- The Washington Times - Tuesday, August 16, 2011

ANALYSIS/OPINION:

President Obama’s scheme to take over America’s health care system is in critical condition. On Friday, a federal appellate court in Atlanta struck down the individual mandate, a key component of Obamacare. This decision conflicts directly with the clean bill of health previously given to the entire law by the U.S. Court of Appeals for the 6th Circuit in Ohio. With the 4th Circuit expected to rule soon on Virginia’s challenge, the circuit split sets the stage for the Supreme Court to resolve the matter in the next term, hopefully putting this expensive and unnecessary program out of our misery.

“Breathtaking” was the term the 11th Circuit’s 2-1 decision used to describe the “unlimited scope” of the law that will force individuals to buy health insurance. The judges found Obamacare to be an expression of power far beyond what is granted to the federal government by the Constitution under the commerce clause. “Given the economic reality of our national marketplace, any person’s decision not to purchase a good would, when aggregated, substantially affect interstate commerce in that good,” the majority reasoned. “From a doctrinal standpoint, we see no way to cabin the government’s theory only to decisions not to purchase health insurance.”

Were the courts to accept the individual mandate as constitutional, there would be nothing left of the Founders’ vision of a federal government of limited and enumerated powers. There are no limits left if Washington can order people to purchase certain products from cradle to grave. This is an argument that is seriously accepted in academic and political circles.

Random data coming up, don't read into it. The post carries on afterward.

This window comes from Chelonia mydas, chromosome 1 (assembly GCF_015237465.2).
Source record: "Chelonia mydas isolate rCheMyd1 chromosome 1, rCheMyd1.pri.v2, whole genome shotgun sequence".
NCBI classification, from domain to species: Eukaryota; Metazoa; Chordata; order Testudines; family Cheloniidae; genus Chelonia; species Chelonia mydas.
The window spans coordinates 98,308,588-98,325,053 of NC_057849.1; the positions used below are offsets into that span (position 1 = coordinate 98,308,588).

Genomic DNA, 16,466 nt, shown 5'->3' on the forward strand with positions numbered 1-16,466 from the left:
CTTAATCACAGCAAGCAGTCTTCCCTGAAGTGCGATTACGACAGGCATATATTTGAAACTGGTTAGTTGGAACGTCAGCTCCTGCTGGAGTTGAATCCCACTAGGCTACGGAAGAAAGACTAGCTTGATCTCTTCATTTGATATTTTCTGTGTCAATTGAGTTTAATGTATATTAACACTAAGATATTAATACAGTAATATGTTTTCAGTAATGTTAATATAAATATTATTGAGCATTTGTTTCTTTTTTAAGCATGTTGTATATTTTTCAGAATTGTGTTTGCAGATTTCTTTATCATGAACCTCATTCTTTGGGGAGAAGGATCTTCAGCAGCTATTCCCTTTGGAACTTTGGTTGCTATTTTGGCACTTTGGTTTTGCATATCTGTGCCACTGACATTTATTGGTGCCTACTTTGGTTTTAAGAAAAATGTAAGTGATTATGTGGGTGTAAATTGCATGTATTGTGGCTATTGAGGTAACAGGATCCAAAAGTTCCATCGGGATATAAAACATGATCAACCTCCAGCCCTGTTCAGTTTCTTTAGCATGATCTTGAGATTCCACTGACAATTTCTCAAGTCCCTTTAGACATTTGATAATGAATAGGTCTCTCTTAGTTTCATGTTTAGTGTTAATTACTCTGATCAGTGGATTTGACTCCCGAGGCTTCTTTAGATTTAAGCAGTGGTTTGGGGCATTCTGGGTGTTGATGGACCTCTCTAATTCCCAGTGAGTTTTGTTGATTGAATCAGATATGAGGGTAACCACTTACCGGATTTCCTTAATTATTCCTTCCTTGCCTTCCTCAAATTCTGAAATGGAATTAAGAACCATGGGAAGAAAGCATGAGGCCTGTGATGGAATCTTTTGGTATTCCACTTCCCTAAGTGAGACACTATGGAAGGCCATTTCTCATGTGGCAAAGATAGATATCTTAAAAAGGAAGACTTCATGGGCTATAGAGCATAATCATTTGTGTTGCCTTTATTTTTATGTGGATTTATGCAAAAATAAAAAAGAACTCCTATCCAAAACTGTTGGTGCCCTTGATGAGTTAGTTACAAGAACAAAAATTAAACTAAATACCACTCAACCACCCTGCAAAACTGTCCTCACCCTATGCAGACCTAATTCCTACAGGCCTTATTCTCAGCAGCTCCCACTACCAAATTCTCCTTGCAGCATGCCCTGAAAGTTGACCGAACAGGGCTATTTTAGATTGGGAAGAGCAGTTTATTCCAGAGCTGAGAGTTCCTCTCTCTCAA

Fortunately, the 11th Circuit, just like all the others, dismissed the administration’s laughable claim that the mandate was just another “tax” levied under the federal government’s ordinary taxing power. This case ultimately is about whether the commerce clause has fundamental limits.

Even though the 11th Circuit panel found the individual mandate was severable from the rest of the legislation, the fact is that the mandate is essential for Obamacare to be financially feasible. If insurers are required to cover pre-existing conditions and cannot refuse coverage to anyone, there is no reason for a person who is healthy to buy insurance. It would make more sense to wait until you are sick to buy insurance. The point of the individual mandate was to address this problem by requiring everyone to buy insurance coverage determined by the government. Without the mandate, the entire scheme collapses like a house of cards.

The fate of Obamacare is more uncertain than ever. The Justice Department can ask for an en banc hearing of all the judges on the 11th Circuit, or the case can proceed to the Supreme Court. The 26 states who were parties to the appeal are now on a stronger legal footing to delay implementation of the health care exchanges and the law’s other burdensome requirements. Implementing Obamacare is going to be very expensive, as is becoming increasingly clear, and the wiser course would be to delay dumping billions of dollars into new regulations and bureaucracies.

The Republican House needs to play a stronger hand by refusing to appropriate any funds to implement Obamacare in the upcoming budget showdown. The Supreme Court also has the duty of stepping in and undoing the damage it has done since the New Deal. The return to the practice of limited government is long overdue.

Nita Ghei is a contributing Opinion writer for The Washington Times.

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